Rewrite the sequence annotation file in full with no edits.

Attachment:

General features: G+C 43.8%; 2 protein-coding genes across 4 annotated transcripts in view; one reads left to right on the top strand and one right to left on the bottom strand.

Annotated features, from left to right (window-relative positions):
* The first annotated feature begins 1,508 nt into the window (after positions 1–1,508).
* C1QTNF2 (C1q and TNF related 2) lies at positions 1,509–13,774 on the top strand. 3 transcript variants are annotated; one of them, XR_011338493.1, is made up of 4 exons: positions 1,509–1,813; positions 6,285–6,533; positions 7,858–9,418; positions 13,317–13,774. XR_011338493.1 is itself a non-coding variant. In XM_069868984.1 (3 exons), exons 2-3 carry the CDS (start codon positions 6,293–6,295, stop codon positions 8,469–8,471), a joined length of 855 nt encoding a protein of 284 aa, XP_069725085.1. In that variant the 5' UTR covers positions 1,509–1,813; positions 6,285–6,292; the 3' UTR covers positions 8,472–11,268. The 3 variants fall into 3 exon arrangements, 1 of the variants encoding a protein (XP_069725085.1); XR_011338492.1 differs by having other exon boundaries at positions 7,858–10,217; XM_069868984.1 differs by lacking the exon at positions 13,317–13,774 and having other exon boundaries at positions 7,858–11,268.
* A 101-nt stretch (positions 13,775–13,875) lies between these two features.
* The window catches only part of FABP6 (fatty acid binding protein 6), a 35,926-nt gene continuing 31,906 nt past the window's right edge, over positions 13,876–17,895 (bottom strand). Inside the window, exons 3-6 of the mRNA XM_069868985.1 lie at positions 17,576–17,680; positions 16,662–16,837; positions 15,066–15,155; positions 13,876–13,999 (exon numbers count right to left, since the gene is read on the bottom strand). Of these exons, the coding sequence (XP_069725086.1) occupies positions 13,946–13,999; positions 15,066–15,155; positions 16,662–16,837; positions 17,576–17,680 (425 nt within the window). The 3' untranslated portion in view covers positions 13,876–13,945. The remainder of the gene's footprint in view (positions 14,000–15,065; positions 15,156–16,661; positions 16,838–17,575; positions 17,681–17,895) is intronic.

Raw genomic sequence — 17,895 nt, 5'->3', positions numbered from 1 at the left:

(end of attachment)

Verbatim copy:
General features: G+C 43.8%; 2 protein-coding genes across 4 annotated transcripts in view; one reads left to right on the top strand and one right to left on the bottom strand.

Annotated features, from left to right (window-relative positions):
* The first annotated feature begins 1,508 nt into the window (after positions 1–1,508).
* C1QTNF2 (C1q and TNF related 2) lies at positions 1,509–13,774 on the top strand. 3 transcript variants are annotated; one of them, XR_011338493.1, is made up of 4 exons: positions 1,509–1,813; positions 6,285–6,533; positions 7,858–9,418; positions 13,317–13,774. XR_011338493.1 is itself a non-coding variant. In XM_069868984.1 (3 exons), exons 2-3 carry the CDS (start codon positions 6,293–6,295, stop codon positions 8,469–8,471), a joined length of 855 nt encoding a protein of 284 aa, XP_069725085.1. In that variant the 5' UTR covers positions 1,509–1,813; positions 6,285–6,292; the 3' UTR covers positions 8,472–11,268. The 3 variants fall into 3 exon arrangements, 1 of the variants encoding a protein (XP_069725085.1); XR_011338492.1 differs by having other exon boundaries at positions 7,858–10,217; XM_069868984.1 differs by lacking the exon at positions 13,317–13,774 and having other exon boundaries at positions 7,858–11,268.
* A 101-nt stretch (positions 13,775–13,875) lies between these two features.
* The window catches only part of FABP6 (fatty acid binding protein 6), a 35,926-nt gene continuing 31,906 nt past the window's right edge, over positions 13,876–17,895 (bottom strand). Inside the window, exons 3-6 of the mRNA XM_069868985.1 lie at positions 17,576–17,680; positions 16,662–16,837; positions 15,066–15,155; positions 13,876–13,999 (exon numbers count right to left, since the gene is read on the bottom strand). Of these exons, the coding sequence (XP_069725086.1) occupies positions 13,946–13,999; positions 15,066–15,155; positions 16,662–16,837; positions 17,576–17,680 (425 nt within the window). The 3' untranslated portion in view covers positions 13,876–13,945. The remainder of the gene's footprint in view (positions 14,000–15,065; positions 15,156–16,661; positions 16,838–17,575; positions 17,681–17,895) is intronic.

Raw genomic sequence — 17,895 nt, 5'->3', positions numbered from 1 at the left: